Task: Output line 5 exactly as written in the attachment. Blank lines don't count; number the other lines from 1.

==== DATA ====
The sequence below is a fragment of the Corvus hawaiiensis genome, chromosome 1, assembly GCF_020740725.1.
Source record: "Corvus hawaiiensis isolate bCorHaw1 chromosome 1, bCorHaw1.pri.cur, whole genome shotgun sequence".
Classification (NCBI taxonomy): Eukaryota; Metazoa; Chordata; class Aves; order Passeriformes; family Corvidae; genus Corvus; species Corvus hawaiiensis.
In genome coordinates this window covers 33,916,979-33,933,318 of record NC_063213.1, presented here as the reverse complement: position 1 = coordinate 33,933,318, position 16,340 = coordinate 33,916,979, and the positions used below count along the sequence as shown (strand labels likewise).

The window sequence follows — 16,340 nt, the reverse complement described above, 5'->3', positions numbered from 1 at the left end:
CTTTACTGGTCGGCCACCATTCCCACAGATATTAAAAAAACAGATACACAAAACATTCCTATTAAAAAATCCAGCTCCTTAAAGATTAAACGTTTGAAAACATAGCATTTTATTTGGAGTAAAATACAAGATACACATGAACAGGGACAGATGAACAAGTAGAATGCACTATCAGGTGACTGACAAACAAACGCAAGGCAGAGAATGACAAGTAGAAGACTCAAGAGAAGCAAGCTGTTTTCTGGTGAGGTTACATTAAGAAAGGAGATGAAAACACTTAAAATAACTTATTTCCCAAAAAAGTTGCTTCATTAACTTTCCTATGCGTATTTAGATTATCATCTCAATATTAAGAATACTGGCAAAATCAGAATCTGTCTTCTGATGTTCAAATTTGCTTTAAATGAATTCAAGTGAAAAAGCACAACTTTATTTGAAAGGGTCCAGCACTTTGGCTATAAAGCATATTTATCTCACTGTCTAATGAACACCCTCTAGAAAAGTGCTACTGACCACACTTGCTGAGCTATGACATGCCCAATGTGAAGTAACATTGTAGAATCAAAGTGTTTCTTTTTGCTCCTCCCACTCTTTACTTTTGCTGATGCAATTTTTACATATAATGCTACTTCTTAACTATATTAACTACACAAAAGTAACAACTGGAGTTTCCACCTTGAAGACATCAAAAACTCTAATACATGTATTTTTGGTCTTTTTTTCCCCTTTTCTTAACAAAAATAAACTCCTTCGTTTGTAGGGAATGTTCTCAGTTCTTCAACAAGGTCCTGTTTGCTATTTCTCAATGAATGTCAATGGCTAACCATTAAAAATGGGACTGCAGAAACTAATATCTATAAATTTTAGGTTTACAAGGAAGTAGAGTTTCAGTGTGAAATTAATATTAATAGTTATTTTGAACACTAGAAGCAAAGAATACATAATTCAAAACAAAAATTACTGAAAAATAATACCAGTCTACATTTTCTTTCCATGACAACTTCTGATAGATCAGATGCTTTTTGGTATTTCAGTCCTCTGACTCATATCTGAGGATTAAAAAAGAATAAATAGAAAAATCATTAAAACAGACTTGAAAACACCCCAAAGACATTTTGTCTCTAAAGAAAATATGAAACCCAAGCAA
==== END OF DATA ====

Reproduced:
The window sequence follows — 16,340 nt, the reverse complement described above, 5'->3', positions numbered from 1 at the left end: